This is all normal.

It’s tough growing into adulthood. By the time you fully figure it out, you’re dead.

I am 36-years-old, but in many ways I can relate to the 19-year-olds. First, I’m not married, like many of the young adults. I can understand their anxiety about relationships, or lack thereof. And yet I’ve been married before, so I also don’t feel a burning desire to force a serious relationship, or to settle for anyone who sets off red flags. If anything, having experienced both ends of the coin, I understand the pros and cons very clearly, and it gives me a better handle on time and perspective. There is desperation in youth; I am glad to have outgrown it.

The 19-year-olds and I don’t have our own privacy. The youngsters have to worry about their parents poking around in their business. Walking into the house in the early hours of the morning to be greeted by your mom on the couch, waiting for you, asking a zillion questions about where you were and who you were with. Personal belongings are subject to search and seizure. There might be siblings to contend with. Instead of parents, I have children who stymie my privacy. I have a 3-year-old digging around in my drawers. I have an 8-year-old asking me what something meant in my inbox. I have children waiting for me to return home. I have babysitters to juggle and domestic responsibilities to cover. I am neither free nor able to live in the comfort of privacy.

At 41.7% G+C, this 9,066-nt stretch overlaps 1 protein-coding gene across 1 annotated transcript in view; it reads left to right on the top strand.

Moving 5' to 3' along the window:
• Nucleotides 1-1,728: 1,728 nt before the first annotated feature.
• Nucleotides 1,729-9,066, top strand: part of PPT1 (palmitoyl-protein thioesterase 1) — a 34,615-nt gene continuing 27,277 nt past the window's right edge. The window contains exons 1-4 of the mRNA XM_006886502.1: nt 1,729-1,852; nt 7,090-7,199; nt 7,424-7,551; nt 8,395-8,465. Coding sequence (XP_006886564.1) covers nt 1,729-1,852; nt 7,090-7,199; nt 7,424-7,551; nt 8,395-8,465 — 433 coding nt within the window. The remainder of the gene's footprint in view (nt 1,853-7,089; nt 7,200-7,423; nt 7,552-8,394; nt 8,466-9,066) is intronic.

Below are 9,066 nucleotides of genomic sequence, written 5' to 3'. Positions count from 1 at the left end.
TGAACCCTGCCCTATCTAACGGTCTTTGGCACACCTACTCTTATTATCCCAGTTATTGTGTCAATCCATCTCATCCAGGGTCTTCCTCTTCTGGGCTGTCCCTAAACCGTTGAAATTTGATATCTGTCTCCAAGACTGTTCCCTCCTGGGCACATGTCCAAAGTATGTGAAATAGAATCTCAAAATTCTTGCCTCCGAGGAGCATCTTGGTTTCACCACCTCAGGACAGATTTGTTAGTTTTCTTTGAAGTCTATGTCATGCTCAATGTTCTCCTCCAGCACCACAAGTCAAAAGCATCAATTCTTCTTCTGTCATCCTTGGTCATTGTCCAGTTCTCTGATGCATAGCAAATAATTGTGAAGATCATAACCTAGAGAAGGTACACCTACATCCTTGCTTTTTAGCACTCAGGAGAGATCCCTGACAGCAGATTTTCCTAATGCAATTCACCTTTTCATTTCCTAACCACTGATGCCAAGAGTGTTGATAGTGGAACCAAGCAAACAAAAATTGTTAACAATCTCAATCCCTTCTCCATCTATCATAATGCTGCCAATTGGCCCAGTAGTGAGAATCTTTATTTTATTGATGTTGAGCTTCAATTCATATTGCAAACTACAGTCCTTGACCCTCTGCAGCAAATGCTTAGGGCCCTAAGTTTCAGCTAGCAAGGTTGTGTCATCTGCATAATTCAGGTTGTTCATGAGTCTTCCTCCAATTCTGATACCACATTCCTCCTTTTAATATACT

I lived alone before getting married. It was a high priority item on my bucket list. I knew I wanted to be a mother and that I wanted to get married, but I also knew I wanted to travel and live alone before doing it. So I did.

Here’s the thing.

I realized I didn’t want to give up traveling once I was married and a mother. I wanted to keep traveling.

It was hard to convince my husband that it was worth the money, but once we got past the financial fog of new home ownership and the sticker shock of having children, it started to become a priority again.

I once thought that you had to pick one or the other. That you could be the traveling type who did whatever she wanted, or you traded that in to be a mother and a wife who sticks around the homestead.

I never considered the fact that maybe you don’t have to pick.

You don’t have to go from one extreme to the other. It doesn’t have to be black or white. Freedom or domestic captivity. Privacy or no privacy.

You can find a comfortable spot in the middle.

I used to love to travel. I still do, so I take my children. Some people feel it is important to inform me that my children won’t remember their travels. Why they feel compelled to tell me this, I’m not exactly sure. Maybe they are justifying their own decisions out loud and forget that I am standing there. I don’t know. Sometimes people will make comments about the money spent. They apparently think the new car or TV or the many other things they spend their money on are not up for scrutiny, but my expenditures are.  Whatever the case, our lives are made up of choices. I make mine.